Being told I couldn’t do something made me all the more determined to do it. Back in I jumped.  

Last week, in another splash aimed at proving people wrong, Beyoncé’s magnificent album “Cowboy Carter” became the first album by a black woman to top the country charts. 

On her Instagram feed she said: “the criticisms I faced when I first entered this genre forced me to propel past the limitations that were put on me.” 

It was a brave move. Back in 2016, she had received heated and hate-filled reactions when she performed her song Daddy Issues at the 50th Country Music Association Awards with the country music group Chicks, formerly known as the Dixie Chicks. Many country music fans were outraged, calling it an act of cultural appropriation. One response on social media put it starkly: “SHE DOES NOT BELONG!!”.  

But as a Texan who had been brought up around country music, Beyoncé disagreed. She would spend the next five years planning her response. Cowboy Carter proves her country credentials beyond all doubt. It’s not only about the music. It also does three important things that show the world what can be done when faced with barriers of prejudice and ignorance. 

She honours the past

The album is clearly an act of tribute to trailblazing country artists before her. Beyoncé included notable guest appearances and feature tracks and took the unusual step of sending flowers to all who had inspired her.  

Beyoncé sent flowers to Mickey Guyton, the first black female artist to be nominated for a Grammy Award in the Country category. She also sent flowers to K. Michelle and featured Tanner Adell, Brittney Spencer and Reyna Roberts on the Cowboy Carter track Blackbird, a song that Paul McCartney wrote as a response to the case of the Little Rock Nine, a group of African-American schoolchildren initially barred from attending a previously racially segregated school in Arkansas. It took the direct intervention of then President Dwight Eisenhower in 1957 to make it possible for these children to attend their school. She also included guest appearances from country music royalty Dolly Parton and Linda Martell, who both introduce songs on the album. Dolly’s introduction to Beyoncé’s reworking of Jolene is particularly poignant: “Hey Queen B it’s Dolly P”.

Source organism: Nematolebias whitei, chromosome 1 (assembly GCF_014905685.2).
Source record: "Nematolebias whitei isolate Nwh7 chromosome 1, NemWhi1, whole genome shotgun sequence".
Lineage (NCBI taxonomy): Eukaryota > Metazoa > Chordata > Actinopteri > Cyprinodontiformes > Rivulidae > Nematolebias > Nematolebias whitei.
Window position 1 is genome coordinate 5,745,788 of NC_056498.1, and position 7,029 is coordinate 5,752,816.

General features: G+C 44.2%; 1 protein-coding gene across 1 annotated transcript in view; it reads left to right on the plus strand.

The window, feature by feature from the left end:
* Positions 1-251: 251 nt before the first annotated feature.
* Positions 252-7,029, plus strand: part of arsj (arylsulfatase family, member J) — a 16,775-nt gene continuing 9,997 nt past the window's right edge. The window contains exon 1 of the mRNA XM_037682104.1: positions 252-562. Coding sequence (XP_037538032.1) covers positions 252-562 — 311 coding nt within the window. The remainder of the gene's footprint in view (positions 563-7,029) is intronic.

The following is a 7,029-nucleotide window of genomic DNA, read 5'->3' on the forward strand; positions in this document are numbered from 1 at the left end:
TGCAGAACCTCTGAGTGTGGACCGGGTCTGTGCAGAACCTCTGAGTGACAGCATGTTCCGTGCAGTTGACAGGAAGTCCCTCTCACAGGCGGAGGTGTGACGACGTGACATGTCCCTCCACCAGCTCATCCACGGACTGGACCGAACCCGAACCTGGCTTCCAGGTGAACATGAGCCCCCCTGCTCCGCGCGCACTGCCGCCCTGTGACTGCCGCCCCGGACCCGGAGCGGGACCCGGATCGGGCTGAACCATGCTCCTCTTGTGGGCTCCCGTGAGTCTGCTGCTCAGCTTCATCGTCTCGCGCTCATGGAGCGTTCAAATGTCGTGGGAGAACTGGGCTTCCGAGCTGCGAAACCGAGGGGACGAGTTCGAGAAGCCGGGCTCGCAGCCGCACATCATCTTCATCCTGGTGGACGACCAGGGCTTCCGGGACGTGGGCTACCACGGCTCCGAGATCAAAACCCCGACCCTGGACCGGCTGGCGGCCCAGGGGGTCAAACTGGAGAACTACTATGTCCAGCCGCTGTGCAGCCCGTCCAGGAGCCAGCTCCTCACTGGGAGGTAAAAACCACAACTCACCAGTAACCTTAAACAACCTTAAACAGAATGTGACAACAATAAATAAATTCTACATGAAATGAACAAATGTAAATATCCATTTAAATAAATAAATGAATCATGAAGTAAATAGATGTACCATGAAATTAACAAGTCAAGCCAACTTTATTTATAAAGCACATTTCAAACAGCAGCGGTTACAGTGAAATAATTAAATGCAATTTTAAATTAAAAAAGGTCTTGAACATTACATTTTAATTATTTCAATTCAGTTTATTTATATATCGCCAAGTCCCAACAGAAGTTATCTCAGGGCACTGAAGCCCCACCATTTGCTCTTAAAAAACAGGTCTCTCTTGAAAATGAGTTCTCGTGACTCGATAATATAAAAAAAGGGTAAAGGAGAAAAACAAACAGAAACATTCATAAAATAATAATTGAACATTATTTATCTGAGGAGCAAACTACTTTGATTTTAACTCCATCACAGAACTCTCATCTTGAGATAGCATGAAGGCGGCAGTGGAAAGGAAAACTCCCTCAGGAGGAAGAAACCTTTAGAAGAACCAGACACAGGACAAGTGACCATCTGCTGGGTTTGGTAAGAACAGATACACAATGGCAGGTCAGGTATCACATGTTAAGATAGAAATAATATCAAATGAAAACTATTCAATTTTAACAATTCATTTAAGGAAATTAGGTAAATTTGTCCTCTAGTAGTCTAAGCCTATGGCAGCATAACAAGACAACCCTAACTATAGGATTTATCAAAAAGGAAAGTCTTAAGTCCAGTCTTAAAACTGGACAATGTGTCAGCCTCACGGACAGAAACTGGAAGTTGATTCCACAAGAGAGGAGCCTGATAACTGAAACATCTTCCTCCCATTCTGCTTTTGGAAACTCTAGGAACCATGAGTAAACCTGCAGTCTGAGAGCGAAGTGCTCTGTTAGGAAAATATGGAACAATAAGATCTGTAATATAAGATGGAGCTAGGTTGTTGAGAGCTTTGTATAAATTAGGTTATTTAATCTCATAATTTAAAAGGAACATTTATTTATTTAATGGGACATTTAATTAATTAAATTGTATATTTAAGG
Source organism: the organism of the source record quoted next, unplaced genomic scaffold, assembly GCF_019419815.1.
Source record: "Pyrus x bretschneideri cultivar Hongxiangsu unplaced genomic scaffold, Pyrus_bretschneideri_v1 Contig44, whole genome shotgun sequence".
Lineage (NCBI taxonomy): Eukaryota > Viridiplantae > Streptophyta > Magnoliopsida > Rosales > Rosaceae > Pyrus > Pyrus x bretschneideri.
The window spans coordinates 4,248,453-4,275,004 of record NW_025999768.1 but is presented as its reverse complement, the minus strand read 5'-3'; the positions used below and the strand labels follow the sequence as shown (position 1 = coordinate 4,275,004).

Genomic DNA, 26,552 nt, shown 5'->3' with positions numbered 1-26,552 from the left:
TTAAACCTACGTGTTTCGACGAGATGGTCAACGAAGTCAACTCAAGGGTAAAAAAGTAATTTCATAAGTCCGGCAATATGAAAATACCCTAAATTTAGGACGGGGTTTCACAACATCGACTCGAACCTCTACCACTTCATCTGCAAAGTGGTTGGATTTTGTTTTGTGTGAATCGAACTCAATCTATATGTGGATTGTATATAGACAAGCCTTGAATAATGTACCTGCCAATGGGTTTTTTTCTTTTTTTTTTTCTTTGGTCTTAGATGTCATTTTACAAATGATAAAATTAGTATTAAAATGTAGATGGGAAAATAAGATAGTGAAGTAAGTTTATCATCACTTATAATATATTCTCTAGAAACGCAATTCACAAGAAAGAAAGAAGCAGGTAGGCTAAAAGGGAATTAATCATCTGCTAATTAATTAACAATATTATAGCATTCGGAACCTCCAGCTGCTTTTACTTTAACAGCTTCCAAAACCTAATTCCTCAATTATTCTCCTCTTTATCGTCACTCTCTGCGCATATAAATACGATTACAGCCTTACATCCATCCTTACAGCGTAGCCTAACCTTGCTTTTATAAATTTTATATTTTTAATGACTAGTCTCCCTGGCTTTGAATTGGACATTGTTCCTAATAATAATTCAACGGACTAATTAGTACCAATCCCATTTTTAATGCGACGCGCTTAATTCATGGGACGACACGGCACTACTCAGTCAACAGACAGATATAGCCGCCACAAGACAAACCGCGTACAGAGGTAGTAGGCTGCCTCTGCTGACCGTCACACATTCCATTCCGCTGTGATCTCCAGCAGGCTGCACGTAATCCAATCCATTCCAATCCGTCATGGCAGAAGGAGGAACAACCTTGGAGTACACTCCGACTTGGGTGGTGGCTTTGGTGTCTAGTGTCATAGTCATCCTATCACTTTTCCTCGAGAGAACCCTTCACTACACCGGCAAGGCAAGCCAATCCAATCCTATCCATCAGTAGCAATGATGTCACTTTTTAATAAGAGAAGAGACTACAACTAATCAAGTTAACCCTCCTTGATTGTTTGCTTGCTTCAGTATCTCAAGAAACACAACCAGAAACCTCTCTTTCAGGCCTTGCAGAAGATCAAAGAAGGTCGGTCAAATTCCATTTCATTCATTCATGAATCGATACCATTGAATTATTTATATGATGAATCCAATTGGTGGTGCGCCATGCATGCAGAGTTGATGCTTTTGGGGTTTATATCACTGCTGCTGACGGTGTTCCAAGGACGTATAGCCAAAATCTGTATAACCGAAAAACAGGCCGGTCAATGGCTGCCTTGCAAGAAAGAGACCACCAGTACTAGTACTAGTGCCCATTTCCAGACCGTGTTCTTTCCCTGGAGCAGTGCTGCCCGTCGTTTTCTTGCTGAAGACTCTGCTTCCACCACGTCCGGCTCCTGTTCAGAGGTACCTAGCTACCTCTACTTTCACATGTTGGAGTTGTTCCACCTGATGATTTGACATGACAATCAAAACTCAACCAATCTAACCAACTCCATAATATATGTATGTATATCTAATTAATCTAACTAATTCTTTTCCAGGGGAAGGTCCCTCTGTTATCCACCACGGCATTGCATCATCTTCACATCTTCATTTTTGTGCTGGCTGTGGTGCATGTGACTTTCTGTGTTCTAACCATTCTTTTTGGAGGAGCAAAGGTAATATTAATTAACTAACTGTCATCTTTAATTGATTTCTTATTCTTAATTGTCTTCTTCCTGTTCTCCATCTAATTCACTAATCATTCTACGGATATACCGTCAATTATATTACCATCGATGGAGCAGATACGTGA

The song Jolene sticks faithfully to the guitar riff from the original, but the words and the tone of this song are completely different. Dolly’s original Jolene was begging another woman not to take her man from her. But Beyoncé will have none of that. She is full of threat and menace:

“I’m warnin’ you, don’t come for my man… don’t take the chance because you think you can.”  

As Beyoncé pays her dues to the greats that have gone before, she also offers a very different picture. She can recognise the past, and yet not be imprisoned by it. She can appreciate those who have laid the foundations for a new era, unbound by cruel stereotypes.  

She challenges the present 

We don’t have to look far to see the way that western society is splintering. It is becoming harder to find common ground, harder to move from one tribe to another.  Beyoncé’s album is political in that it is deliberately breaking down a wall and smashing a division. She refuses to accept that there are no-go areas for people of colour. The album feels like Beyoncé’s famous baseball bat from Lemonade, but this time it isn’t smashing cars, but preconceptions and prejudices instead.